Reid is exposed as an unapologetic “confessionalist” (a term MacLeod
uses repeatedly as characteristic descriptor.)
In short, while Reid was neither a fundamentalist nor a
literalist (his “confessional” conservatism often found him accused
of such), he remained possessed of irrefrangible conviction concerning
the tenets of the Magisterial Reformers, especially those of John
Calvin. Reid’s was not a
cultural Presbyterianism, the misty-eyed yen to use the church as a
vehicle for preserving bagpipe and haggis.
Neither was his a state-Presbyterianism, coveting the place of
the Kirk in
while lamenting the denial of a similar place to the Kirk’s Canadian
descendant in the
. While Reid was known
outside the Presbyterian communion chiefly as a Professor of History,
first at McGill and then at the University of Guelph (where he headed
the history department) MacLeod persists in holding up Reid’s vocation
to the ordained ministry, his zeal for preaching and teaching in the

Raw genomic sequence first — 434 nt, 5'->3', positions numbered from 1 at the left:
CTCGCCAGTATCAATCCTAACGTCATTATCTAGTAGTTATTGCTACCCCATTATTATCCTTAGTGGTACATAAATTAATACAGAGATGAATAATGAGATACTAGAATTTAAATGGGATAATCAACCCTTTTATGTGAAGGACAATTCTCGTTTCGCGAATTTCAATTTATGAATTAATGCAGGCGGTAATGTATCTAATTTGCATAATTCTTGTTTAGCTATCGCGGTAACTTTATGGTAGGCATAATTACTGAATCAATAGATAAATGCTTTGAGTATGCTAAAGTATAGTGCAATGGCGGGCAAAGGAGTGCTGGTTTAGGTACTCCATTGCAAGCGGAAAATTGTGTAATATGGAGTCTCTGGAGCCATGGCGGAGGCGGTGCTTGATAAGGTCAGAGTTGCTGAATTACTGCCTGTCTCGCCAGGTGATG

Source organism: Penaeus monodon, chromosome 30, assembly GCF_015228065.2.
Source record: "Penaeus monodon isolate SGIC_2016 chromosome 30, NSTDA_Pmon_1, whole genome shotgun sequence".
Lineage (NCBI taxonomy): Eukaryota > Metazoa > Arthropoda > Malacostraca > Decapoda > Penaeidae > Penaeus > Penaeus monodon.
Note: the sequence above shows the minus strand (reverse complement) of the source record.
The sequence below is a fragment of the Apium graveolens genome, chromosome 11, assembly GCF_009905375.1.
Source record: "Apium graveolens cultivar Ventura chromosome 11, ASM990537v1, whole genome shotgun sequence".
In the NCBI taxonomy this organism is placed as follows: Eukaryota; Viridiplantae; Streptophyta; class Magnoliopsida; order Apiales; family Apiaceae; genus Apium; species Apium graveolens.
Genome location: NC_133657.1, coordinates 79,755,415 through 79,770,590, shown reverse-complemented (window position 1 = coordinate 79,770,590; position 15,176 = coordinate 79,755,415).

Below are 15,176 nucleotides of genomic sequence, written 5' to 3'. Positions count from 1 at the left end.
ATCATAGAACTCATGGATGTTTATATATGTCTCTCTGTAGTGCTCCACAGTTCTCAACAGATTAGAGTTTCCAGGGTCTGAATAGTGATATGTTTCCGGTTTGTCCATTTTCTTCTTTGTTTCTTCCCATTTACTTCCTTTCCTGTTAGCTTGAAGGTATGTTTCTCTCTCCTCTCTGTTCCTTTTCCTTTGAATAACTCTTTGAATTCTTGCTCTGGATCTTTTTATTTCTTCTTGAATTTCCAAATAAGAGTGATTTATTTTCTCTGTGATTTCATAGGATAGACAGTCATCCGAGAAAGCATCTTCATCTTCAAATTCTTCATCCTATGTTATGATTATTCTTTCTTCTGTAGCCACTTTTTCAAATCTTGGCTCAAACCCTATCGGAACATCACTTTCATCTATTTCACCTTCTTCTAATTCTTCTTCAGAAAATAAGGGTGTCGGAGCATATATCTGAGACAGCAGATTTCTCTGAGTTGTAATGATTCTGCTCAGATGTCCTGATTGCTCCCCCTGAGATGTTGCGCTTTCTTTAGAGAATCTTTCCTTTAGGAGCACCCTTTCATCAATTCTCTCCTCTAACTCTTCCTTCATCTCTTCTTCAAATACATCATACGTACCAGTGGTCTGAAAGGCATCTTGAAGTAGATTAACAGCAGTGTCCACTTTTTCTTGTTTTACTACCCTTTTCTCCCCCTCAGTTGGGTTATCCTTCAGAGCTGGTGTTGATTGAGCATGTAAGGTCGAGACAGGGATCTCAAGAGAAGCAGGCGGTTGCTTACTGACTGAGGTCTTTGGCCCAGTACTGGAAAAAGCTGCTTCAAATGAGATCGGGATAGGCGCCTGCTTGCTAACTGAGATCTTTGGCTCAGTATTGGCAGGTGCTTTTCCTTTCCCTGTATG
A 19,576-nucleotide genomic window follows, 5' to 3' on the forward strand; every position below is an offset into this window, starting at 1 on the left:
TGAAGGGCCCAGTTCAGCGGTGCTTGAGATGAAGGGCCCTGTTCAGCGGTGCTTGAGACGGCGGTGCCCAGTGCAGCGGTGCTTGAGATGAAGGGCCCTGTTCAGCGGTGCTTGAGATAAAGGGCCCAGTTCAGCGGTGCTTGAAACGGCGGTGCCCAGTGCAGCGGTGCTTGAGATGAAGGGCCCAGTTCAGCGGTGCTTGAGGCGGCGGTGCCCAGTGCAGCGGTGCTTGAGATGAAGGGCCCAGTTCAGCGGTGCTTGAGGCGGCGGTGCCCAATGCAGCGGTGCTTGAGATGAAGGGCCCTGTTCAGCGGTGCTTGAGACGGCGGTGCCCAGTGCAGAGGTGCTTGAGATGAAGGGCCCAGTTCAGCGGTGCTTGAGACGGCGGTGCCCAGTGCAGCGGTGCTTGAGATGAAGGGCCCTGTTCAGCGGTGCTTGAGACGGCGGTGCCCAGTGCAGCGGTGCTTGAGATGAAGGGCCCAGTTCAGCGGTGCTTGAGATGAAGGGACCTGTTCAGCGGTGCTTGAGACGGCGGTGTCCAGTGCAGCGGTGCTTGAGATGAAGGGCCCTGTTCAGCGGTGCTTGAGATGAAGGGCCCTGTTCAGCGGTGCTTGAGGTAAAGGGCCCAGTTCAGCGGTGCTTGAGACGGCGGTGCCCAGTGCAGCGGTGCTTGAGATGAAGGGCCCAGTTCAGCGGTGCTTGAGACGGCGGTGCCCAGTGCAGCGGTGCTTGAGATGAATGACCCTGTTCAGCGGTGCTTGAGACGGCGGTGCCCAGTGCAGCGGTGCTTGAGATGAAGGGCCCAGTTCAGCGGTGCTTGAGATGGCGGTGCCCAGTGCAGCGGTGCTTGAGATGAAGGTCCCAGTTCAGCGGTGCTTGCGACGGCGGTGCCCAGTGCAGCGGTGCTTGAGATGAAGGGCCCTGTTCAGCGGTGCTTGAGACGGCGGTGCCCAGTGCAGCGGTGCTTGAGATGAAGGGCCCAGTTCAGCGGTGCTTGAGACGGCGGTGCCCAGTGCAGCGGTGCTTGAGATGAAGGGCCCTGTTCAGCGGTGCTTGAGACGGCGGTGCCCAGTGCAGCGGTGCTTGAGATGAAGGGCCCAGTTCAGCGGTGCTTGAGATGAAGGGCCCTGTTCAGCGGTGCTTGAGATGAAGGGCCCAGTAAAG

church even when he ceased to have a pastoral appointment, and his
poimenical concern for fellow-congregants and needy students.
While a mind, like the Word of God it apprehends, is commended
for being “sharper than a two-edged sword,” a sharp-edged
personality is not. MacLeod,
however, always does justice to both, pointing out Reid’s inimitable
contribution to Scottish Studies (see the list of graduate students
whose work in this field he supervised at the University of Guelph), and
keening quietly over Reid’s occasional proclivity to excoriate if not
lacerate, which proclivity deprived Reid of institutional support when
he needed it most.
respect to this last point it is sufficient to recall Reid’s refusal
to extend congratulations to Dr. David Hay upon the latter’s
retirement. Hay had served
as Professor of Systematic Theology for thirty-three years.
In his penultimate year Hay had publicly described evangelicals
in the Presbyterian Church as “Rechabites,” “freeloaders and
institutional parasites” (p.232.)
Reid, converted at age fourteen by means of a Montreal